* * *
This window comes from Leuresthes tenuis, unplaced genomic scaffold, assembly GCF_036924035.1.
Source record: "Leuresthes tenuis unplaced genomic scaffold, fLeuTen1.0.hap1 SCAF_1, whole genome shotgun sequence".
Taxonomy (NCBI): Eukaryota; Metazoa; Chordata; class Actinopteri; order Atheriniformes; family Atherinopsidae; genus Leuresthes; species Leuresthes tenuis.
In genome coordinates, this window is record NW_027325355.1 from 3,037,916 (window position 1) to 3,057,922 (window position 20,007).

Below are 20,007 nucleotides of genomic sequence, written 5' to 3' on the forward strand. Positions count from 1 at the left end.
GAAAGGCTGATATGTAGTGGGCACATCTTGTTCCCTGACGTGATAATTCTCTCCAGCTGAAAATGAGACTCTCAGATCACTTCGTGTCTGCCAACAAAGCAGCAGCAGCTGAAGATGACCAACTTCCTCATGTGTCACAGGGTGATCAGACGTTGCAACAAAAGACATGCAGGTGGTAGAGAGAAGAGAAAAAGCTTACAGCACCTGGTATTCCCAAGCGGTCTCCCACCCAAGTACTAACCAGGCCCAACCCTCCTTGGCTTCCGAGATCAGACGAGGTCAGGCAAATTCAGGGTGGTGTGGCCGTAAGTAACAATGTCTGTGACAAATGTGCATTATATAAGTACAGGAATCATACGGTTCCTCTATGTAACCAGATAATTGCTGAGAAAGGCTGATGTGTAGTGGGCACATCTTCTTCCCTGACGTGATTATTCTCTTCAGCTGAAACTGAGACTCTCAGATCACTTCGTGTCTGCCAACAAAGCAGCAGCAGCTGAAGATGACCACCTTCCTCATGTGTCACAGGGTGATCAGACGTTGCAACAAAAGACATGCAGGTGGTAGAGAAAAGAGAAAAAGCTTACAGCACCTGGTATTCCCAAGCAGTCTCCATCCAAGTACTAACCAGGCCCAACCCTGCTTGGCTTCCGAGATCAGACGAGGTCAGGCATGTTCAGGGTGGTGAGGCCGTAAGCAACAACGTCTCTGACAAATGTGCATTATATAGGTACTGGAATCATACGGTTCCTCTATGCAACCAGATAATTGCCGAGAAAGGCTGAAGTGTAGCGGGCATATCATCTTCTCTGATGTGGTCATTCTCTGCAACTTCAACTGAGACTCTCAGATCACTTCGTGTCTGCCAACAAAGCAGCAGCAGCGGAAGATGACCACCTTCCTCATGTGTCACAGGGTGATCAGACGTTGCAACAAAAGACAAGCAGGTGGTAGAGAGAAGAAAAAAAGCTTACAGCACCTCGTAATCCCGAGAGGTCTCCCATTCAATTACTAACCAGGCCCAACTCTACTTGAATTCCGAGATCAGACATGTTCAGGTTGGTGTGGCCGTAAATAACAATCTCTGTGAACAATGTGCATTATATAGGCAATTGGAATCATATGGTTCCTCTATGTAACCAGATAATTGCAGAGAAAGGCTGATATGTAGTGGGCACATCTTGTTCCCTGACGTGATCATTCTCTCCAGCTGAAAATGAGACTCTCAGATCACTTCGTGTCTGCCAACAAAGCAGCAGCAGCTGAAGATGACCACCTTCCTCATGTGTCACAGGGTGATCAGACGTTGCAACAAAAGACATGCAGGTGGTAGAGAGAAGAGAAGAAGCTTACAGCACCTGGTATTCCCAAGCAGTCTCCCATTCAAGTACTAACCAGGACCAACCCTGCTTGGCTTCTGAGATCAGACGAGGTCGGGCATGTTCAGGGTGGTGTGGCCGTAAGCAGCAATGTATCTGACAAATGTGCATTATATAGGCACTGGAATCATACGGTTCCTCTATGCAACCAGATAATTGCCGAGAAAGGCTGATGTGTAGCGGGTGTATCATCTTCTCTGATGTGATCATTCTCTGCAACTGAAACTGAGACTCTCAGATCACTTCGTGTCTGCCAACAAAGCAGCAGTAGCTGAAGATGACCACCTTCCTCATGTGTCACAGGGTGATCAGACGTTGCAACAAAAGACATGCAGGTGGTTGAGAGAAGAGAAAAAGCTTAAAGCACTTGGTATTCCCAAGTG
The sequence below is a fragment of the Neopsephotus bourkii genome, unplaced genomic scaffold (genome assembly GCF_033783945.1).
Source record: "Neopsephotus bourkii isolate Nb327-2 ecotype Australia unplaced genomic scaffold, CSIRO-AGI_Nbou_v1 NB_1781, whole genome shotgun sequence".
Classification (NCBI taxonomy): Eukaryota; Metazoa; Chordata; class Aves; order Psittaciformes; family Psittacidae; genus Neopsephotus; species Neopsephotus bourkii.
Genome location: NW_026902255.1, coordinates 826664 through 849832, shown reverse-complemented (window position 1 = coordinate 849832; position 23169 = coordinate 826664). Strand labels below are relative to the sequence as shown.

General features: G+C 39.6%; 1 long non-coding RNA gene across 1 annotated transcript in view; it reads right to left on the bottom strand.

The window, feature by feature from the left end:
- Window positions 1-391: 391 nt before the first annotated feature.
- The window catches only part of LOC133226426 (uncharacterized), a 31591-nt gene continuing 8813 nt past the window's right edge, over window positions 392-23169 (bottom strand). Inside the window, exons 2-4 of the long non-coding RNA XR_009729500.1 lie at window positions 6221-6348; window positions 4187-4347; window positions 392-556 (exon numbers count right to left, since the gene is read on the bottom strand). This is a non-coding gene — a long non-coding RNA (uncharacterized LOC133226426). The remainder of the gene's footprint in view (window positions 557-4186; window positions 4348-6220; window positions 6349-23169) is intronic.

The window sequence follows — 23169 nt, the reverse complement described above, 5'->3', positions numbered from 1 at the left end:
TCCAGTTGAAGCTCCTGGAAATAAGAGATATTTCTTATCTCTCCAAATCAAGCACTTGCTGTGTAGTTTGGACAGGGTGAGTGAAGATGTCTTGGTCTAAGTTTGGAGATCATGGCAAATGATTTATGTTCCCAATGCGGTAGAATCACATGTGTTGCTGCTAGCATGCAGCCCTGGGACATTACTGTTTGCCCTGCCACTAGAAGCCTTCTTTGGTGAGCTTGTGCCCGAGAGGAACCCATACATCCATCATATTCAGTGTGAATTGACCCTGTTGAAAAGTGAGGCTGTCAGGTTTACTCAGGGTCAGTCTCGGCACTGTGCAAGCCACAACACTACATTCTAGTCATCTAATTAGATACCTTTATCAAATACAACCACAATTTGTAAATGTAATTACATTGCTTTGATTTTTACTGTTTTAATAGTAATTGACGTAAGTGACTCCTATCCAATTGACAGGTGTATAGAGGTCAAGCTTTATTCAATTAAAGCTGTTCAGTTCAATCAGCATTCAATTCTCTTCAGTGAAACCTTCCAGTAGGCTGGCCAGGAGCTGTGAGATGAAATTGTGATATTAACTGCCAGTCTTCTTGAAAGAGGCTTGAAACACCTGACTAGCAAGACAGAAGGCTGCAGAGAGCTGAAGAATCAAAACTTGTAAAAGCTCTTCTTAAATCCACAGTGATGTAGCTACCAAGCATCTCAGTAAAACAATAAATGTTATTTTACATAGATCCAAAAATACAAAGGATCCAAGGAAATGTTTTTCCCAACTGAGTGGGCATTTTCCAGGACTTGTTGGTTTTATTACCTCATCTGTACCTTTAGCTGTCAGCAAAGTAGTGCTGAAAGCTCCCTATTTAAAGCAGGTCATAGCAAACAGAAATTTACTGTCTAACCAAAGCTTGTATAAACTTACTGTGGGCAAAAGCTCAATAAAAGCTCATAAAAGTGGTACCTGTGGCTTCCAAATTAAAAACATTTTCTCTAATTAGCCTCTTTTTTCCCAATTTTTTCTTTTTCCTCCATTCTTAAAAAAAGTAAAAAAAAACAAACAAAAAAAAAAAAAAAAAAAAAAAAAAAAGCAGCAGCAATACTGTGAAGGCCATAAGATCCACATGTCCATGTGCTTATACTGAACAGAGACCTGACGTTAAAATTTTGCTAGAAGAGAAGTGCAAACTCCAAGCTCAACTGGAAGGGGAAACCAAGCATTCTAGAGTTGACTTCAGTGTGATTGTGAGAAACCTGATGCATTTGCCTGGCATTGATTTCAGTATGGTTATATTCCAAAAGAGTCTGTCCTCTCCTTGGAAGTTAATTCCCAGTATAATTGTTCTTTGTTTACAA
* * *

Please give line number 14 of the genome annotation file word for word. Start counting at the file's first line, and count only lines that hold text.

- The window catches only part of LOC133226426 (uncharacterized), a 31591-nt gene continuing 8813 nt past the window's right edge, over window positions 392-23169 (bottom strand). Inside the window, exons 2-4 of the long non-coding RNA XR_009729500.1 lie at window positions 6221-6348; window positions 4187-4347; window positions 392-556 (exon numbers count right to left, since the gene is read on the bottom strand). This is a non-coding gene — a long non-coding RNA (uncharacterized LOC133226426). The remainder of the gene's footprint in view (window positions 557-4186; window positions 4348-6220; window positions 6349-23169) is intronic.